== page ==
I agree wholeheartedly with this description. In summer, this would be a perfect training rapid for paddlers inexperienced with whitewater but game to try it. If you are not inclined to try it, I suggest exiting the river on river-right, about 100 yards below the County E bridge, which takes you to state park access point (called Mound parking lot on the state park map). (Don’t get out at County E – terrible access to the road from the bridge.)
After the first two sets of rapids, there is a long stretch of easily navigable Class I riffles, with fun wave trains to bob over. This continues pretty much to the take-out, your signal for which is the second of two County Road A bridges. Be careful taking-out here, as the river is pushy. The best spot is river-right, downstream from the bridge. Eddy out into a small inlet. A path of fity yards takes you to the parking lot.
What we liked:
There’s the sheer surprise and delight of a sweet paddling destination so close to the Twin Cities. (The hegemony of “the Cities” can be sensed in the traffic volume and rural subdivisions.) There’s the very manageable whitewater run at the end of the trip, and if that’s not on your menu, the Willow, from New Richmond to the whitewater section at the end, is appealing and easy.
My “menu” for the Willow has four items, or distinct trips.
1: If your time is tight, put in at New Richmond and take out at 100th Street for a two-hour run.
2: Start your trip at 100th Street and bail out at the state park access just below County Road E to avoid the rapids.
3: Do the entire run, from New Richmond to the take-out at the junction of County Roads A and I (state park parking lot there). That took me about 4.5 hours.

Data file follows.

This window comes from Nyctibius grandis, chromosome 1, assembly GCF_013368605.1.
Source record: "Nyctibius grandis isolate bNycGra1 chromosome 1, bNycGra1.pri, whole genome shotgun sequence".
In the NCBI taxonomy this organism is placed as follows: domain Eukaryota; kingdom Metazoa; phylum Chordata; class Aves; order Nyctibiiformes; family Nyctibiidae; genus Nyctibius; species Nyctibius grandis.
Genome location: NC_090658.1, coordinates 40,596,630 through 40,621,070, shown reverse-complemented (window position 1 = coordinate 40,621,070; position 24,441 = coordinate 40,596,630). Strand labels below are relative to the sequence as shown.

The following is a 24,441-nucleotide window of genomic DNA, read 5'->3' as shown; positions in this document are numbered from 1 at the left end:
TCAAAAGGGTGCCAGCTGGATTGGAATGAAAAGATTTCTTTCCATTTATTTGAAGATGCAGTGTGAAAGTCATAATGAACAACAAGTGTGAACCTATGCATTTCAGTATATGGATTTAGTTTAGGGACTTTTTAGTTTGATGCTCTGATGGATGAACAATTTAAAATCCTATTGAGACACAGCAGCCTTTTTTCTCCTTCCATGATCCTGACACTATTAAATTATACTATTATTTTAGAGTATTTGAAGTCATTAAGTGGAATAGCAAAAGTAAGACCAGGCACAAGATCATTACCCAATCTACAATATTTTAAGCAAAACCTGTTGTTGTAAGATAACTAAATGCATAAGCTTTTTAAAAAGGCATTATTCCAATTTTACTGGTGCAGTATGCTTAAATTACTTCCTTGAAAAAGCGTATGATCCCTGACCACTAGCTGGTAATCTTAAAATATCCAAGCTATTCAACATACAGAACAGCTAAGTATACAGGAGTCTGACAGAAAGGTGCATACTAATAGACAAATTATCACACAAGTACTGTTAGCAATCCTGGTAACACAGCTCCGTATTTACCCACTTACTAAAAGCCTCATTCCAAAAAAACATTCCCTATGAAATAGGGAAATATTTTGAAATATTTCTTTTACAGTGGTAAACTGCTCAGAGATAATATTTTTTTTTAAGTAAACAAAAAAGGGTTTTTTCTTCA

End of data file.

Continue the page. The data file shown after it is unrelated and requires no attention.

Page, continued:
4: Do just the whitewater run. It would take no more than a half hour, but would supply a day’s dose of adrenalin. Put-in at the state park river access off County Road E and paddle down to the County A-I junction (state park parking lot). An important note from American Whitewater: Do not proceed past the County A/I junction unless you’re a properly skilled whitewater boater who has thoroughly scouted the lower falls on foot before putting on, have awareness of what you are getting into, and a solid plan for dealing with the ledges and large falls in the lower canyon. Only expert boaters should consider proceeding beyond this point in the river as portaging the falls is difficult and dangerous.
What we didn’t like:
I paused at this section of my narrative – I can’t think of a single thing I didn’t like. Low water levels could make for misery all the way through these pieces of the Willow. When I paddled the river was slightly above average for this time of year. Average levels, or lower, and this river would not be fun.
If we did this trip again:
I had been lulled into complacency all day by the scores of riffles encountered on the upper part of this run. That led to my mishap in the very first rapid I encountered in the whitewater section that starts below County Road E. I would have scouted those first two rapids; after that, it wouldn’t be necessary.
Higher water levels would make this trip even more fun, except some of the deadfalls may be harder to negotiate with pushy water.
I’m also curious about the section upstream from the city of New Richmond, which the Willow River Water Trail Initiative claims is navigable. I’m guessing generous water levels would be necessary for that piece.